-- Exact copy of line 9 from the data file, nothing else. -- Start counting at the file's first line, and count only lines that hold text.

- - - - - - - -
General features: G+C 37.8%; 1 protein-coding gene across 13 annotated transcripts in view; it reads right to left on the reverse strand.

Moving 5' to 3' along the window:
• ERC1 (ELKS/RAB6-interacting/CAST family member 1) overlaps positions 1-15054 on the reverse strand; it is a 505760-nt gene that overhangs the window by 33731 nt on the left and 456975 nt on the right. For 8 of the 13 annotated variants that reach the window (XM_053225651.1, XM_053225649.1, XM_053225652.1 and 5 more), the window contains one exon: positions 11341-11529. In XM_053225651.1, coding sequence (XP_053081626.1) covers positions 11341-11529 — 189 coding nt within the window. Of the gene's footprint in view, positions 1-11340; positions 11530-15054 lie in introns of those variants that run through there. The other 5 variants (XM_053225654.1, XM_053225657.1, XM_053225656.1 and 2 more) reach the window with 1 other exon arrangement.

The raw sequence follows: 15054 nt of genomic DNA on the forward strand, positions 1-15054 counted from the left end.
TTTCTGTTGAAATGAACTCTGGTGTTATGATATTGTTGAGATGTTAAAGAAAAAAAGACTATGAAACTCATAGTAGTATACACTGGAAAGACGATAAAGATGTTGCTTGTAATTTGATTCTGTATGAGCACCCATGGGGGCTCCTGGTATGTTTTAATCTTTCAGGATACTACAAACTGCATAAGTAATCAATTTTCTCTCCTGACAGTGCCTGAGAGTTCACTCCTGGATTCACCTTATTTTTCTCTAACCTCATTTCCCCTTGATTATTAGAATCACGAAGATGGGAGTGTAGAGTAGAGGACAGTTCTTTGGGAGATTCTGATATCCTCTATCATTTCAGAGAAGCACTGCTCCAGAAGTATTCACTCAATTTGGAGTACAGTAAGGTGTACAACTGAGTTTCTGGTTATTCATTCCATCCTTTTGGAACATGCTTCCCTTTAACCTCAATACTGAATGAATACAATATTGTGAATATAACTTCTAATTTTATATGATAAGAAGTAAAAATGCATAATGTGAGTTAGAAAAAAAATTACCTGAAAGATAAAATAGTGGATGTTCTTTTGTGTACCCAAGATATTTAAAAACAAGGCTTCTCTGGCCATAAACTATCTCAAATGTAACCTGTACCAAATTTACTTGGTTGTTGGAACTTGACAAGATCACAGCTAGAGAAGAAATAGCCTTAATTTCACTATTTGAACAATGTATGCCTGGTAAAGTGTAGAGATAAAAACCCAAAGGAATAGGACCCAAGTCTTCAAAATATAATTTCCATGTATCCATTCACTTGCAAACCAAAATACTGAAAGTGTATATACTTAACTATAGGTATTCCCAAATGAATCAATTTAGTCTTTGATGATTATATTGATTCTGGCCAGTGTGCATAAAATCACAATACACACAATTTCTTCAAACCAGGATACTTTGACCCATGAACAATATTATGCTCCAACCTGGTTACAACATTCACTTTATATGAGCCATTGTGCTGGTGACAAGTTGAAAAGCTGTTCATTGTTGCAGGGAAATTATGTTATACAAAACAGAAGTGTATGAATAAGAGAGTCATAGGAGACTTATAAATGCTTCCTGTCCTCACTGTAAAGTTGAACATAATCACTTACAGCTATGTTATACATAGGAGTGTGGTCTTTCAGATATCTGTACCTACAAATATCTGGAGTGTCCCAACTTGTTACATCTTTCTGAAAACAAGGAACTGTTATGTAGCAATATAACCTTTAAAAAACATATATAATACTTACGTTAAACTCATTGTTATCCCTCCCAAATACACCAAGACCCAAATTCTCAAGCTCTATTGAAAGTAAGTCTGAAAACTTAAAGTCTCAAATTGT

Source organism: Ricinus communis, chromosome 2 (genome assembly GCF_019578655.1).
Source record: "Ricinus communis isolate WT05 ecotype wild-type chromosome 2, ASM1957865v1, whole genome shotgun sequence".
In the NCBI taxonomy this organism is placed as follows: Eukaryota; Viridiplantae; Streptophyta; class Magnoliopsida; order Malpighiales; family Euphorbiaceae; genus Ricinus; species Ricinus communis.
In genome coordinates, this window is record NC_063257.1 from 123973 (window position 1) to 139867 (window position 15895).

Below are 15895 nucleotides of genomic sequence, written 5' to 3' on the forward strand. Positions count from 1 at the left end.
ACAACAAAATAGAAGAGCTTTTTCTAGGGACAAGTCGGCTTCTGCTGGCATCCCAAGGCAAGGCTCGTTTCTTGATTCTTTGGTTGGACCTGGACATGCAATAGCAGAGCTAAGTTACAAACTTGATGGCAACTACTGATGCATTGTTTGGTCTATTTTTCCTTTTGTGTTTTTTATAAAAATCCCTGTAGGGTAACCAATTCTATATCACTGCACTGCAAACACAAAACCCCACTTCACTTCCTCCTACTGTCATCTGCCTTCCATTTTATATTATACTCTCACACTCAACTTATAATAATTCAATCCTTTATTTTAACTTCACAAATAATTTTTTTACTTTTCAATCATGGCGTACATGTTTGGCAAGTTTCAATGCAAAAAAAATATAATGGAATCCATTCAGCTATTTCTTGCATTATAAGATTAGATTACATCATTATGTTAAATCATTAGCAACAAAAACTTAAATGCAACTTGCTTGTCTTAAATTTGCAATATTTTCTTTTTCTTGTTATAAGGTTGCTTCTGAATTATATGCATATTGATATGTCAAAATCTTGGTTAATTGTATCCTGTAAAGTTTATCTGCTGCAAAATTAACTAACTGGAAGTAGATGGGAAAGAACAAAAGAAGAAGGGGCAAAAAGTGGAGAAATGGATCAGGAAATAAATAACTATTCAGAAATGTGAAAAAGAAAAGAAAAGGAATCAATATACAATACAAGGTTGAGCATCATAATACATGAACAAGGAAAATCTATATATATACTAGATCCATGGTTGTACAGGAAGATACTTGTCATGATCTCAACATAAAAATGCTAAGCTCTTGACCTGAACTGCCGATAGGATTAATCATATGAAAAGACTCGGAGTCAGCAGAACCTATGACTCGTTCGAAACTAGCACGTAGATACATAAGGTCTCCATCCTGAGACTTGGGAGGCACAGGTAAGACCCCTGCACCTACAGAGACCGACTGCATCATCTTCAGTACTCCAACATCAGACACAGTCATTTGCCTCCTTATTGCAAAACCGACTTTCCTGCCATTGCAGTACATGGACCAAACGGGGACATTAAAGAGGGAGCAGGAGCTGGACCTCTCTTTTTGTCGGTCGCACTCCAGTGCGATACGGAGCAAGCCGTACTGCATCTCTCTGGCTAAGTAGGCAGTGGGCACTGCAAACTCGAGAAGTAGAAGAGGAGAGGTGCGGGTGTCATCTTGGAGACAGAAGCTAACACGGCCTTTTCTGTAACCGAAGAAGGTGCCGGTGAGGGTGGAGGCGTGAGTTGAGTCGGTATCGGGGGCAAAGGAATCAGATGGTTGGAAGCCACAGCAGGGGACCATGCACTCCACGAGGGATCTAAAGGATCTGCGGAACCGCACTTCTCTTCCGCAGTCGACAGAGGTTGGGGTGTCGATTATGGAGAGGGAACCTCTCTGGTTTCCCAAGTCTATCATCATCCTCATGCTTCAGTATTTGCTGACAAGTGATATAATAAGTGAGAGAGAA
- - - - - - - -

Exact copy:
In genome coordinates, this window is record NC_063257.1 from 123973 (window position 1) to 139867 (window position 15895).